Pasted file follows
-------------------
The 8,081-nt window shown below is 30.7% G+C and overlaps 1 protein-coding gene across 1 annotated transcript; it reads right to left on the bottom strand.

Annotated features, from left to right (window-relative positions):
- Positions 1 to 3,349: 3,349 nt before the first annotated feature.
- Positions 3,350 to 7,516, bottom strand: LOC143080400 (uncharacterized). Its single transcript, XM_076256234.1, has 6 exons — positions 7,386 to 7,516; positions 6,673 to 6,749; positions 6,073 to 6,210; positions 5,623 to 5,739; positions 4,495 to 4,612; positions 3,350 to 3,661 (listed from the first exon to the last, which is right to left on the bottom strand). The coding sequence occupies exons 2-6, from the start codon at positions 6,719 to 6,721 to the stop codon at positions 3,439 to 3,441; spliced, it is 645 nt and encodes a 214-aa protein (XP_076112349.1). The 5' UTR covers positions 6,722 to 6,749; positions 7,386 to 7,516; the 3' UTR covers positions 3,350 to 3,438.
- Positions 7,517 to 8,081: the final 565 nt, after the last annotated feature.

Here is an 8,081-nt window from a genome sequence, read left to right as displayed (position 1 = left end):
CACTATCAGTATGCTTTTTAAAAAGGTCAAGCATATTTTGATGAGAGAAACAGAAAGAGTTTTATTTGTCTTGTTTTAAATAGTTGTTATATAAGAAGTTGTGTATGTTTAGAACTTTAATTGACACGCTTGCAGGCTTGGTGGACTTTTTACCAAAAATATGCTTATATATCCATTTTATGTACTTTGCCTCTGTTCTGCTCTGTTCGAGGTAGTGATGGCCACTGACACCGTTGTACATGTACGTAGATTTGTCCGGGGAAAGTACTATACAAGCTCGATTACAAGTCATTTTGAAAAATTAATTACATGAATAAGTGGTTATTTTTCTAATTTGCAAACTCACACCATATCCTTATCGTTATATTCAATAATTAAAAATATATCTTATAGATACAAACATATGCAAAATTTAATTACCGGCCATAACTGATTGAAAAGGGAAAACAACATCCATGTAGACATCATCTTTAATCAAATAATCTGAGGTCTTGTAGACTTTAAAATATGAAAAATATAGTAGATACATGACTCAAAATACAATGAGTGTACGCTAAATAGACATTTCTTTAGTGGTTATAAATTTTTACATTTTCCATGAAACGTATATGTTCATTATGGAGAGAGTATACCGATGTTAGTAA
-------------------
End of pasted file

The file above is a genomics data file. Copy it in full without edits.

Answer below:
The 8,081-nt window shown below is 30.7% G+C and overlaps 1 protein-coding gene across 1 annotated transcript; it reads right to left on the bottom strand.

Annotated features, from left to right (window-relative positions):
- Positions 1 to 3,349: 3,349 nt before the first annotated feature.
- Positions 3,350 to 7,516, bottom strand: LOC143080400 (uncharacterized). Its single transcript, XM_076256234.1, has 6 exons — positions 7,386 to 7,516; positions 6,673 to 6,749; positions 6,073 to 6,210; positions 5,623 to 5,739; positions 4,495 to 4,612; positions 3,350 to 3,661 (listed from the first exon to the last, which is right to left on the bottom strand). The coding sequence occupies exons 2-6, from the start codon at positions 6,719 to 6,721 to the stop codon at positions 3,439 to 3,441; spliced, it is 645 nt and encodes a 214-aa protein (XP_076112349.1). The 5' UTR covers positions 6,722 to 6,749; positions 7,386 to 7,516; the 3' UTR covers positions 3,350 to 3,438.
- Positions 7,517 to 8,081: the final 565 nt, after the last annotated feature.

Here is an 8,081-nt window from a genome sequence, read left to right as displayed (position 1 = left end):
CACTATCAGTATGCTTTTTAAAAAGGTCAAGCATATTTTGATGAGAGAAACAGAAAGAGTTTTATTTGTCTTGTTTTAAATAGTTGTTATATAAGAAGTTGTGTATGTTTAGAACTTTAATTGACACGCTTGCAGGCTTGGTGGACTTTTTACCAAAAATATGCTTATATATCCATTTTATGTACTTTGCCTCTGTTCTGCTCTGTTCGAGGTAGTGATGGCCACTGACACCGTTGTACATGTACGTAGATTTGTCCGGGGAAAGTACTATACAAGCTCGATTACAAGTCATTTTGAAAAATTAATTACATGAATAAGTGGTTATTTTTCTAATTTGCAAACTCACACCATATCCTTATCGTTATATTCAATAATTAAAAATATATCTTATAGATACAAACATATGCAAAATTTAATTACCGGCCATAACTGATTGAAAAGGGAAAACAACATCCATGTAGACATCATCTTTAATCAAATAATCTGAGGTCTTGTAGACTTTAAAATATGAAAAATATAGTAGATACATGACTCAAAATACAATGAGTGTACGCTAAATAGACATTTCTTTAGTGGTTATAAATTTTTACATTTTCCATGAAACGTATATGTTCATTATGGAGAGAGTATACCGATGTTAGTAA